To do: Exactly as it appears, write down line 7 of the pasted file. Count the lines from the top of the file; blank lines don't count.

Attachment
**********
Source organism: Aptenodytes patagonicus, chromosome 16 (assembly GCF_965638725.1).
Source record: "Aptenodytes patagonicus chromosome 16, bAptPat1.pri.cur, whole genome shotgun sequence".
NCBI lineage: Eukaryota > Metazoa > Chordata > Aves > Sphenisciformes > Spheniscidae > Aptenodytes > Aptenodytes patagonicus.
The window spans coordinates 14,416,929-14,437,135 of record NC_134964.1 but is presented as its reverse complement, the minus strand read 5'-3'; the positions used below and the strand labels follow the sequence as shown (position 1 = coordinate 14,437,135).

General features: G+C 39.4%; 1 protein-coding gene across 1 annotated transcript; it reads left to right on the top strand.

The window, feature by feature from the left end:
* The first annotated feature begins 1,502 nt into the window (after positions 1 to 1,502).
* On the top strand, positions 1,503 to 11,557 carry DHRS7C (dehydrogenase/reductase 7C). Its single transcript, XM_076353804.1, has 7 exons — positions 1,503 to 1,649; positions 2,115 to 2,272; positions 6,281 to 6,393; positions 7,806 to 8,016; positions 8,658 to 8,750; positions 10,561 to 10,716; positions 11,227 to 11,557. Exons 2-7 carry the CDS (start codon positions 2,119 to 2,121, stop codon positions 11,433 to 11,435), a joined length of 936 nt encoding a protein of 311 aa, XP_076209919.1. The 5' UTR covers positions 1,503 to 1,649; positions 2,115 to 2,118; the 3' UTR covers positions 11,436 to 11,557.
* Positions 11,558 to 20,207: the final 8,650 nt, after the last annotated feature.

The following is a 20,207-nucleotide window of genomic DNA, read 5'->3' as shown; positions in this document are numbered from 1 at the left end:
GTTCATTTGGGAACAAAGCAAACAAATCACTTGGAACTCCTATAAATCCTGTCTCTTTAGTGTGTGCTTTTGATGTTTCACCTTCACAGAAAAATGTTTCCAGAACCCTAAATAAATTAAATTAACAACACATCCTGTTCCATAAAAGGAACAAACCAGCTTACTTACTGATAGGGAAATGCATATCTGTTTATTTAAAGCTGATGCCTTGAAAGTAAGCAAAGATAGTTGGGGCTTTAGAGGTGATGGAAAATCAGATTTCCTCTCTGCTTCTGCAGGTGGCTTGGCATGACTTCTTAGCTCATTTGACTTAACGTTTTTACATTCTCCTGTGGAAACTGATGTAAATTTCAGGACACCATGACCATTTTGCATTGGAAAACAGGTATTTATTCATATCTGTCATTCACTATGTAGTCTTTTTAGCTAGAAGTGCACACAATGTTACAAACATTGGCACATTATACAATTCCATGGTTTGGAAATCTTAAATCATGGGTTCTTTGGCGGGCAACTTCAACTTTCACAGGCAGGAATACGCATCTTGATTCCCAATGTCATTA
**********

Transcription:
* The first annotated feature begins 1,502 nt into the window (after positions 1 to 1,502).